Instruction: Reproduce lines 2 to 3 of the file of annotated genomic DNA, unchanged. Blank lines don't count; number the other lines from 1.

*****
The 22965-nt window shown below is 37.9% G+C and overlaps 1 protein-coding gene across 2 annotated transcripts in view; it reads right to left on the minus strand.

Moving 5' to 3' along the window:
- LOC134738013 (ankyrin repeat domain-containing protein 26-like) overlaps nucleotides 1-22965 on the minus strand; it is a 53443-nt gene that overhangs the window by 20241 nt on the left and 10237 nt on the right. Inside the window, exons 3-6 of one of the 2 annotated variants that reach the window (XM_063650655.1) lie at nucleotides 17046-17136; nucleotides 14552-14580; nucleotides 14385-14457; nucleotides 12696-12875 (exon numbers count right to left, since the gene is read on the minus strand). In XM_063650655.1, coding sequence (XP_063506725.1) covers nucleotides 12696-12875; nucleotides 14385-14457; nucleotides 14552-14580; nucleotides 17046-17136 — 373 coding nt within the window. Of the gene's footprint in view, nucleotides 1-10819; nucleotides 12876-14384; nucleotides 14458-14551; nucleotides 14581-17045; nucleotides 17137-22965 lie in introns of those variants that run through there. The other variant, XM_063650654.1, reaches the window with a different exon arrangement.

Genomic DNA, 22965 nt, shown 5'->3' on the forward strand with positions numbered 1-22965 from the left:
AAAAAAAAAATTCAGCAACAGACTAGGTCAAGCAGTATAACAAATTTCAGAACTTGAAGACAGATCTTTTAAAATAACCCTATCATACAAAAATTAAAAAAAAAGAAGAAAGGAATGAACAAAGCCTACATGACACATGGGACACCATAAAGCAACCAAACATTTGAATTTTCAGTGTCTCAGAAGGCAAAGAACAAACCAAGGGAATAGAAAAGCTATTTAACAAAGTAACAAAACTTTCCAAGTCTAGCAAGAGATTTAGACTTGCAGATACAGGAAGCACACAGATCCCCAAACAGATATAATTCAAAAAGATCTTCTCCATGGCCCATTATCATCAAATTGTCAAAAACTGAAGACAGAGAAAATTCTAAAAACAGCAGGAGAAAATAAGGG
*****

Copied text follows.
Moving 5' to 3' along the window:
- LOC134738013 (ankyrin repeat domain-containing protein 26-like) overlaps nucleotides 1-22965 on the minus strand; it is a 53443-nt gene that overhangs the window by 20241 nt on the left and 10237 nt on the right. Inside the window, exons 3-6 of one of the 2 annotated variants that reach the window (XM_063650655.1) lie at nucleotides 17046-17136; nucleotides 14552-14580; nucleotides 14385-14457; nucleotides 12696-12875 (exon numbers count right to left, since the gene is read on the minus strand). In XM_063650655.1, coding sequence (XP_063506725.1) covers nucleotides 12696-12875; nucleotides 14385-14457; nucleotides 14552-14580; nucleotides 17046-17136 — 373 coding nt within the window. Of the gene's footprint in view, nucleotides 1-10819; nucleotides 12876-14384; nucleotides 14458-14551; nucleotides 14581-17045; nucleotides 17137-22965 lie in introns of those variants that run through there. The other variant, XM_063650654.1, reaches the window with a different exon arrangement.